Neil Irwin and the New York Times Miss the Real 'Low-Growth World' Story
In modern times, recessions have been stripped of their essential meaning. While painful in the very near term, they signal the looming economic boom since they quite literally are a sign of market forces cleansing out all the misuses of labor, bad investments, and lousy companies holding the economy down in the first place.
All this and more requires mention given a New York Times front page story from Sunday which puzzled over our "low-growth world." Not mentioned by author Neil Irwin was that all the government and central bank intervention since 2008 has deprived the global economy of the major cleanse that would have made abundant growth more of a reality. The recession is the certain cure, but since recession has become a dirty word to world leaders and economists on the way to excessive governmental response, we've been robbed of a more robust rebound that would have long ago revealed itself.
Beyond that, Irwin mixed cause and effect in his valiant effort to explain the alleged mystery of slow growth. Operating from incorrect first principles, his analysis was blinded to what is presently holding the global economy back.
Irwin suggests that low-growth trends are "behind the cheap gasoline you put in your car." This gets things backwards, plus it's belied by recent history. Whatever the good or bad of present economic activity, no one (including Irwin) would suggest that we're worse off today relative to 2008-20013. This is important simply because the global supply of oil surged during the time in question alongside a surging oil price. The world economy wasn't booming then as much as the dollar in which oil is priced was a great deal weaker. Oil has never been scarce (not in the ‘2000s, not in the ‘70s) in modern times; rather the dollar was weak in the ‘70s/'2000s, while strong in the ‘80s and ‘90s. There's no story there.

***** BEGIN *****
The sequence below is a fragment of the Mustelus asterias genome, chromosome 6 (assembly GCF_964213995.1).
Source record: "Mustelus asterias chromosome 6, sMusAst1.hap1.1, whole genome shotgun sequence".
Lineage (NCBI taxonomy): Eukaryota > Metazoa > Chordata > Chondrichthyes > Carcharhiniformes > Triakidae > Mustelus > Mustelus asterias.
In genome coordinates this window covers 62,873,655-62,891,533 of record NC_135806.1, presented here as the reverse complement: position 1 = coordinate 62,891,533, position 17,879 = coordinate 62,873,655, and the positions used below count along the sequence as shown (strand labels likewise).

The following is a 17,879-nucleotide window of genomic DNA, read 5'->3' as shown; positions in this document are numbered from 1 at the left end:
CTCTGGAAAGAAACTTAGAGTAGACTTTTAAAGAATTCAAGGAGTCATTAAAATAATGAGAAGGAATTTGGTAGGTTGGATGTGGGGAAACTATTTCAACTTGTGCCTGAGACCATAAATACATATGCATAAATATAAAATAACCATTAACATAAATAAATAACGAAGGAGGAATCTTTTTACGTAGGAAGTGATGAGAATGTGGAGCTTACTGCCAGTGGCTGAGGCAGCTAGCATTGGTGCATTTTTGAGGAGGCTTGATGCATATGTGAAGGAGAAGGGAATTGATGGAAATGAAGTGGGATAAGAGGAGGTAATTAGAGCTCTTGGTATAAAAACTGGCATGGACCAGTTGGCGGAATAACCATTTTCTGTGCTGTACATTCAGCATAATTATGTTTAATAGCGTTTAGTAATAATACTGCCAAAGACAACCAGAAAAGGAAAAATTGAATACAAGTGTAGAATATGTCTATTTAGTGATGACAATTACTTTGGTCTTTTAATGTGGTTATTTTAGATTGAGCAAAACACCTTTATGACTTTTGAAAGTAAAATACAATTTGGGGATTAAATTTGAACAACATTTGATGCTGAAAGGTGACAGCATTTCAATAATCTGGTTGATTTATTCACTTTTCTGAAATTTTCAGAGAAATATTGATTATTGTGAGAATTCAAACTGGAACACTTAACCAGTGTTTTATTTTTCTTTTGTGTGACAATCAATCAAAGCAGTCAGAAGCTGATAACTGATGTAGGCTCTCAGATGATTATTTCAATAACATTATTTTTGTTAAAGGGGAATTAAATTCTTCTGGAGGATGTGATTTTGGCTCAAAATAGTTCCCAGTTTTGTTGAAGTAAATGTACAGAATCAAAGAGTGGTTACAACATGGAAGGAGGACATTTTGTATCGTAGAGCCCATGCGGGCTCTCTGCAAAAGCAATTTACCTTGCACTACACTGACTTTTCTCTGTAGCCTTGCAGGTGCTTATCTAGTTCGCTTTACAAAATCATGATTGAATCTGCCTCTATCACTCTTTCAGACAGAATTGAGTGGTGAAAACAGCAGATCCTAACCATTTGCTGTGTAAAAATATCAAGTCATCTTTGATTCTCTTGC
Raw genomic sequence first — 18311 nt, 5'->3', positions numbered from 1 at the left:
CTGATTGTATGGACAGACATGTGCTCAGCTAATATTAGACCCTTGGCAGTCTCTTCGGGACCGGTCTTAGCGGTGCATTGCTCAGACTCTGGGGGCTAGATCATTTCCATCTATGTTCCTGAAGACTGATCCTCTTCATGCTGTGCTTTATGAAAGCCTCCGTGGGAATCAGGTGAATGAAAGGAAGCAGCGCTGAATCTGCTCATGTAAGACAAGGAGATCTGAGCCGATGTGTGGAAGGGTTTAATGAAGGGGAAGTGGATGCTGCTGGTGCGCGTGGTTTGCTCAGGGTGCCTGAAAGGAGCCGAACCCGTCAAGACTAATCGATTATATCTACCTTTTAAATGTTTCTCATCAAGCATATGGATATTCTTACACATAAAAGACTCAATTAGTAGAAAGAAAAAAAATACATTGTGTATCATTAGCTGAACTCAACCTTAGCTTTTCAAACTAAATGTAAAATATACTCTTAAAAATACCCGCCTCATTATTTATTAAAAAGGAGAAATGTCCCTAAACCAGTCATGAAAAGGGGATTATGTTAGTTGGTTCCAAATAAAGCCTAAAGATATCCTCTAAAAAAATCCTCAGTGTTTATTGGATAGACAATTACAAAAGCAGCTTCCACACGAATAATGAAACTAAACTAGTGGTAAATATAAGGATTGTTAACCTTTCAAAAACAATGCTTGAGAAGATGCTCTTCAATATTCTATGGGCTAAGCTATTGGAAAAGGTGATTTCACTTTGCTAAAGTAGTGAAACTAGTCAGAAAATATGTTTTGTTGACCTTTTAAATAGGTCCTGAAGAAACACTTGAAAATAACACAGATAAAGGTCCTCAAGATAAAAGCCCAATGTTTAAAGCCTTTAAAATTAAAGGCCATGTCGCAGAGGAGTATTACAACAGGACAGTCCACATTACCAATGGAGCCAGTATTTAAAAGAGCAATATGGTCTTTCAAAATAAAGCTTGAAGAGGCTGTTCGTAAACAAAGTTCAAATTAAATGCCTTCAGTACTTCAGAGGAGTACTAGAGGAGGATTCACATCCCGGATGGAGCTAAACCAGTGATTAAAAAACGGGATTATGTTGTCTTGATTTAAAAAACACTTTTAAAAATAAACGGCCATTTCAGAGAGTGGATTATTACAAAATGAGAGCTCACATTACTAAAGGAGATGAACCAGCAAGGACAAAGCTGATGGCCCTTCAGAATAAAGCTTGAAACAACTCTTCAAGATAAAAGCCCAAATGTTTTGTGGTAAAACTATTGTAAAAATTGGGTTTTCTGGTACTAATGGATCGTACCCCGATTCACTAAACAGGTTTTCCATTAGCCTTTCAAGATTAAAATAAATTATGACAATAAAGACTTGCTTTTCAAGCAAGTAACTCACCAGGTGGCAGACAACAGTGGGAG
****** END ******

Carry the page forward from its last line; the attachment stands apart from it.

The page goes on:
Furthermore, as evidenced by the ability of backwards countries like Saudi Arabia, Venezuela and Nigeria to supply abundant oil to a marketplace reliant on it, nominally expensive crude was a sign of economic weakness in the developed world. It was simply because it signaled a rush of investment in developed countries into extraction of what was already plentiful, and that could once again be supplied by the less economically advanced. The rush into energy was a sign of the developed world moving in the wrong direction, while cheaper oil is itself the boom simply because it means the developed world will ignore extraction of the prosaic while focusing on higher value, higher margin economic pursuits.
Irwin points to "ultra-low interest rates" on savings as another sign of slow economic growth, but this too misses the point. With or without the Fed's influence, banks would presently be paying very little for savings simply because capital requirements and regulations meant to reduce risk-taking have made it difficult for banks to pay anything but a low rate. If they can't take risks they logically can't afford to pay high rates of interest, but then banks are and have long been a minor economic player.
Let's not forget that most lending - 85 percent at present - in the U.S. economy takes place well away from stodgy, superannuated banks. Only among economists, politicians and central bankers untouched by the real world is there such thing as easy credit provided by banks to the economic concepts of today and tomorrow. Lending and investing are certainly taking place at higher interest rates (and savers earning higher yields on savings), but traditional banks have little to do with this.
Let's also not forget that credit never sits idle. When we borrow dollars (most of our borrowing once again having nothing to do with banks) we're borrowing what dollars can be exchanged for in the market economy - trucks, tractors, computers, desks, chairs, labor. That's still happening, but since most businesses in the U.S. (and around the world) don't rate bank loans as is, the truly dynamic lending and investing has nothing to with banks that scream yesterday's news as a source of economic vitality.
Irwin points to central banks "keeping their feet on the economic accelerator" while wondering why growth is somewhat slow, but this is logical. The more central banks intervene, the more credit that is being channeled through the least likely source of economy-boosting lending: the global banking system itself. The previously mentioned regulations and capital requirements don't help, but the main thing is that banks operate with razor-thin margins that disallow the risk-taking that powers economic growth.